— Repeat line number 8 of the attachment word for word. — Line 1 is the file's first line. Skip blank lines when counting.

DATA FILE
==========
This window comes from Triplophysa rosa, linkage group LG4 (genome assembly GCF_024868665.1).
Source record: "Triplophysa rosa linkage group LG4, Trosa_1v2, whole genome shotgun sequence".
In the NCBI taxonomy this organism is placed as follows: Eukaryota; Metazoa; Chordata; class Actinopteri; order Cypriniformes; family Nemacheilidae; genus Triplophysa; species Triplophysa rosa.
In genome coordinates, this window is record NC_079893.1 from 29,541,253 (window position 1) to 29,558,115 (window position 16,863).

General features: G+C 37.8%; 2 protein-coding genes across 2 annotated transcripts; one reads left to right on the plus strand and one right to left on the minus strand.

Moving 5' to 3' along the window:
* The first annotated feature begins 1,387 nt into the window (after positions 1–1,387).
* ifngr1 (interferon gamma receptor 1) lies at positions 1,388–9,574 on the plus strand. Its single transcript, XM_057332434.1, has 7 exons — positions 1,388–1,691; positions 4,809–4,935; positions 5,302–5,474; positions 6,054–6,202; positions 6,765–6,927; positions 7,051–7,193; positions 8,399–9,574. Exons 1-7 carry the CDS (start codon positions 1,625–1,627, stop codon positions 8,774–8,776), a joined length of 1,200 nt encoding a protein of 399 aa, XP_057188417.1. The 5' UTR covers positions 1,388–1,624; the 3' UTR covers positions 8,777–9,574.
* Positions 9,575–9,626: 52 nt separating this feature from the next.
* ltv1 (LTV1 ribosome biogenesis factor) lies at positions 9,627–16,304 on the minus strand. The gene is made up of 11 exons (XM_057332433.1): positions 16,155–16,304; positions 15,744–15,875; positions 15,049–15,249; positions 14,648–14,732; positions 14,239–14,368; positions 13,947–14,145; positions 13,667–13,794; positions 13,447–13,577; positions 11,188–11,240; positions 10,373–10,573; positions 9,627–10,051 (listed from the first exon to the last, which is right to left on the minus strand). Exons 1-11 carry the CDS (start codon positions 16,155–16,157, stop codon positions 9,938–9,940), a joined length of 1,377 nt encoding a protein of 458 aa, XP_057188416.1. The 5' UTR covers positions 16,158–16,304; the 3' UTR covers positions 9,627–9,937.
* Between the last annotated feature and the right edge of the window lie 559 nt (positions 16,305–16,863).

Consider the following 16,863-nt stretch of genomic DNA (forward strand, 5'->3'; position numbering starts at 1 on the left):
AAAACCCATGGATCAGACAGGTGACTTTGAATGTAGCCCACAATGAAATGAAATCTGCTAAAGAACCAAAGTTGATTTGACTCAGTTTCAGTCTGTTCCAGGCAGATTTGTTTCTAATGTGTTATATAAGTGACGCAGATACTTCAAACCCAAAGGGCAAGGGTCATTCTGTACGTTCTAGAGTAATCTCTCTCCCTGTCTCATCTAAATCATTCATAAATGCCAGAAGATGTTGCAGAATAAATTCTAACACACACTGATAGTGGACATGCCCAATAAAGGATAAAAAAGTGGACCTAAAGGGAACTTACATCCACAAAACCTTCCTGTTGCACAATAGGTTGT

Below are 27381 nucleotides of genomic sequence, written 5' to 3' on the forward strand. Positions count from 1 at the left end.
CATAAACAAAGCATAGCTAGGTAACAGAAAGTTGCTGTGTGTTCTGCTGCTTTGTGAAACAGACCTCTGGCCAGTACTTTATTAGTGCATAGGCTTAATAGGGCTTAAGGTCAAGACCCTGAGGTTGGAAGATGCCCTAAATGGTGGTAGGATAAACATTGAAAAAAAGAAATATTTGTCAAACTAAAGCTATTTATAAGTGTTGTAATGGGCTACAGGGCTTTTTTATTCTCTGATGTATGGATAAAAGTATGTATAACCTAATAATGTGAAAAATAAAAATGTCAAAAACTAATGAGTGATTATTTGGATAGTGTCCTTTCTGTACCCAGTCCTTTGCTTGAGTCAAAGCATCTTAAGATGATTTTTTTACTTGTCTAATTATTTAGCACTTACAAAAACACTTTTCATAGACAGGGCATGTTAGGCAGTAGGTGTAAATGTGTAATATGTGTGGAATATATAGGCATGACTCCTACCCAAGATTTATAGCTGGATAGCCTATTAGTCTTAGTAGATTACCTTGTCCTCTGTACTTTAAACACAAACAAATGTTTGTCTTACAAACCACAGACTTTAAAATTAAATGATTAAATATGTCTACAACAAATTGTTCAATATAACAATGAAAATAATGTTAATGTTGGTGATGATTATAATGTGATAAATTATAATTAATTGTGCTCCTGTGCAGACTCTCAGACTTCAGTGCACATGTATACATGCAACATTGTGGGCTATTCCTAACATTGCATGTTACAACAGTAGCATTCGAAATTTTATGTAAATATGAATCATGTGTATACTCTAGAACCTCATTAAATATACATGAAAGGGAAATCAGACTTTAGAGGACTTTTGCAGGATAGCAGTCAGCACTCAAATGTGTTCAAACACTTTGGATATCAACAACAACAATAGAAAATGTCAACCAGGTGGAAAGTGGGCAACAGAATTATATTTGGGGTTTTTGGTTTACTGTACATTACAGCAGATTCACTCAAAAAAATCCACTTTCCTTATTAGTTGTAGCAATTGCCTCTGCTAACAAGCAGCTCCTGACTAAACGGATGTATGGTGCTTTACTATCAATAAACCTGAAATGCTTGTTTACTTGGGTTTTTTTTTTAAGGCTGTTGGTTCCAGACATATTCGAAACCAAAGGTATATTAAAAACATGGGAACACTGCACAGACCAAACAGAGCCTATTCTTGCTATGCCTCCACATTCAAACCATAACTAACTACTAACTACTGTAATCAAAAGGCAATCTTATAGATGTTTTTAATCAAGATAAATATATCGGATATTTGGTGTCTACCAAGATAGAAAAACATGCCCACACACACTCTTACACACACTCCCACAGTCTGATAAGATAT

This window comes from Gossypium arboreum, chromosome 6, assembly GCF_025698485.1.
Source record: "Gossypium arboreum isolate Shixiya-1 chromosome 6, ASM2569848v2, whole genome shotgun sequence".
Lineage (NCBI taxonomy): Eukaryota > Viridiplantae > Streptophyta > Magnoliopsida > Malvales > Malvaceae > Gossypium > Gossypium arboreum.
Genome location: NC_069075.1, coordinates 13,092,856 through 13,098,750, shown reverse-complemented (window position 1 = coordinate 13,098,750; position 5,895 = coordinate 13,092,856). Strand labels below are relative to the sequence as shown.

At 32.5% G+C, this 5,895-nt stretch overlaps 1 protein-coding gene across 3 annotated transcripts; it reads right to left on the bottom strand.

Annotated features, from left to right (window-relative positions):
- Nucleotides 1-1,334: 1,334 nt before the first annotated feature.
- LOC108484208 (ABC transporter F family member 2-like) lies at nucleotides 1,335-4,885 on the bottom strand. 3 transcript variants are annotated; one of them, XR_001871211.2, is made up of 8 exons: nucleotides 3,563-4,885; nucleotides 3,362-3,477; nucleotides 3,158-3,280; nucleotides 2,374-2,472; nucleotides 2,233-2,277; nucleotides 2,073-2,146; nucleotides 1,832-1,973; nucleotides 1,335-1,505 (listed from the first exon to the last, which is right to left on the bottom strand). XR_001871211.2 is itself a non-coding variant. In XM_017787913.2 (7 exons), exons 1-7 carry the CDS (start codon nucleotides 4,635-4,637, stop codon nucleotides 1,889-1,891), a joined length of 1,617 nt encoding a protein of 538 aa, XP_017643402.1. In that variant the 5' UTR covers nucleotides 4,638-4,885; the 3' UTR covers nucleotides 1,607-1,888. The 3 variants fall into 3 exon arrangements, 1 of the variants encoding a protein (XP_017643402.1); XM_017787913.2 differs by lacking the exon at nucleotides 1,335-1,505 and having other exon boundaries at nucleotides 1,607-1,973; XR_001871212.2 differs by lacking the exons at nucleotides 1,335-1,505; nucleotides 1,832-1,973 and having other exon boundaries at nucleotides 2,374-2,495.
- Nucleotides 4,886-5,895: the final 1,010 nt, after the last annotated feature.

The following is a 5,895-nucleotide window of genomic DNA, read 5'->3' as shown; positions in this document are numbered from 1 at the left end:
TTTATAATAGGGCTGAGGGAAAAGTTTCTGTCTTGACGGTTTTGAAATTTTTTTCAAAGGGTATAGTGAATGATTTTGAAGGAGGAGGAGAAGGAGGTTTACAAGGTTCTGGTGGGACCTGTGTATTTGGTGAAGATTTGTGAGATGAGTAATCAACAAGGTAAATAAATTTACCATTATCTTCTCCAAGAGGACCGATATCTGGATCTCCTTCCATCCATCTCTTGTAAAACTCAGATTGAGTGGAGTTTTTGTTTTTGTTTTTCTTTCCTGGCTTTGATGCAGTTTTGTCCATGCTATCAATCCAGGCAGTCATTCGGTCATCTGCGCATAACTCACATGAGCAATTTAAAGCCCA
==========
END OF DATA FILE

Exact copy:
* ifngr1 (interferon gamma receptor 1) lies at positions 1,388–9,574 on the plus strand. Its single transcript, XM_057332434.1, has 7 exons — positions 1,388–1,691; positions 4,809–4,935; positions 5,302–5,474; positions 6,054–6,202; positions 6,765–6,927; positions 7,051–7,193; positions 8,399–9,574. Exons 1-7 carry the CDS (start codon positions 1,625–1,627, stop codon positions 8,774–8,776), a joined length of 1,200 nt encoding a protein of 399 aa, XP_057188417.1. The 5' UTR covers positions 1,388–1,624; the 3' UTR covers positions 8,777–9,574.